Buying a home is a huge commitment, and deciding on a neighborhood is just the beginning.
1. Start saving for a down payment now
A first-time home buyer program might let you put as little as 3% down, but even that could require some saving. For example, a 5% down payment on a $300,000 home is $15,000.
Find out how much home you can afford, then learn how large a down payment you’ll need to make and start saving from there. Consider setting up an automatic savings plan and putting aside tax refunds to jump-start your account.
2. Budget for closing costs
In addition to budgeting for your down payment, you need to save up for closing costs, including property taxes, mortgage insurance, homeowners insurance, home inspections and title fees. The average home buyer pays between 2% and 5% of the loan amount in closing fees.
Do the math on closing expenses and figure them into your savings goal.
3. Hire the right agent
If it’s your first home, you’ll likely be using a real estate agent. Interview several to find the right one for you. Look for someone with a good track record for closing deals who knows the area well and can answer your questions.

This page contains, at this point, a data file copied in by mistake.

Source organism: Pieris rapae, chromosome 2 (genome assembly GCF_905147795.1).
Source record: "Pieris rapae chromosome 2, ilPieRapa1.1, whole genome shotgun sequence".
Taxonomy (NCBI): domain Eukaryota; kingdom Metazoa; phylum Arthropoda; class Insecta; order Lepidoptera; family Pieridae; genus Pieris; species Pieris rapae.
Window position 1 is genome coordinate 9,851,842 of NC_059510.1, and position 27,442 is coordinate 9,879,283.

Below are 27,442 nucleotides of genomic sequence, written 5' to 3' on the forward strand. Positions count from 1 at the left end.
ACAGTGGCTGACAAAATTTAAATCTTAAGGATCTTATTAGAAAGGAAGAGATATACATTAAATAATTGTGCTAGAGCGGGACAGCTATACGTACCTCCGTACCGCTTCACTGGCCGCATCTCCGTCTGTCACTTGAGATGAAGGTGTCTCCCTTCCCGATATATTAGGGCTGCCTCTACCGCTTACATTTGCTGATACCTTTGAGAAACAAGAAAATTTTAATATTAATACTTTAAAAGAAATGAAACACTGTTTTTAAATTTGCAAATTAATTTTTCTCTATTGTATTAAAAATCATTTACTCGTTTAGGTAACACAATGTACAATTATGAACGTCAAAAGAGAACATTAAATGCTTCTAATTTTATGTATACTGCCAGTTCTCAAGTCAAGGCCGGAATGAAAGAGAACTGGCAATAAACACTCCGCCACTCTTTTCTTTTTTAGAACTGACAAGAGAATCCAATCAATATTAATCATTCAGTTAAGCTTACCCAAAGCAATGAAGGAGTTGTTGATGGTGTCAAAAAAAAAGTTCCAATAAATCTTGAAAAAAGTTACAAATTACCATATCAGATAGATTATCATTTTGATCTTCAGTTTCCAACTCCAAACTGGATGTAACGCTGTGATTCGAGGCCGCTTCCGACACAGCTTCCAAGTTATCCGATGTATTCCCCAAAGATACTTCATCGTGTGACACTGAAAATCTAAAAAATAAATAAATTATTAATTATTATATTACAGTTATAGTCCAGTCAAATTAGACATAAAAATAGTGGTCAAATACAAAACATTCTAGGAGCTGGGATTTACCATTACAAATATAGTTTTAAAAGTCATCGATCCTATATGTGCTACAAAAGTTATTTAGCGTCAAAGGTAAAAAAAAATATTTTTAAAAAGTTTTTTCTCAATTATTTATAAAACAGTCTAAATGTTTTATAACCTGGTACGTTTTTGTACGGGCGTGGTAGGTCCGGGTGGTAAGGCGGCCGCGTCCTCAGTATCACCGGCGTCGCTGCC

4. Maximize the open house
You should always see a home in person. Open houses allow you to check out the neighborhood (and potential neighbors), assess the home’s actual condition and gauge the competition (i.e., other interested buyers). Don’t hesitate to ask questions, or even schedule another viewing, if you need more time.
Yes, you can and should negotiate on your first home, especially if you’re in a buyers’ market — it can result in major savings. The real estate agent can help you with this. As you’re touring the home, make a mental note of any major repairs you can ask the seller to cover. Find out if the seller will cover part of the closing costs, too.
» MORE: Join NerdWallet to learn about saving on your existing bills — such as internet or cable — so you can reach your down payment goal faster.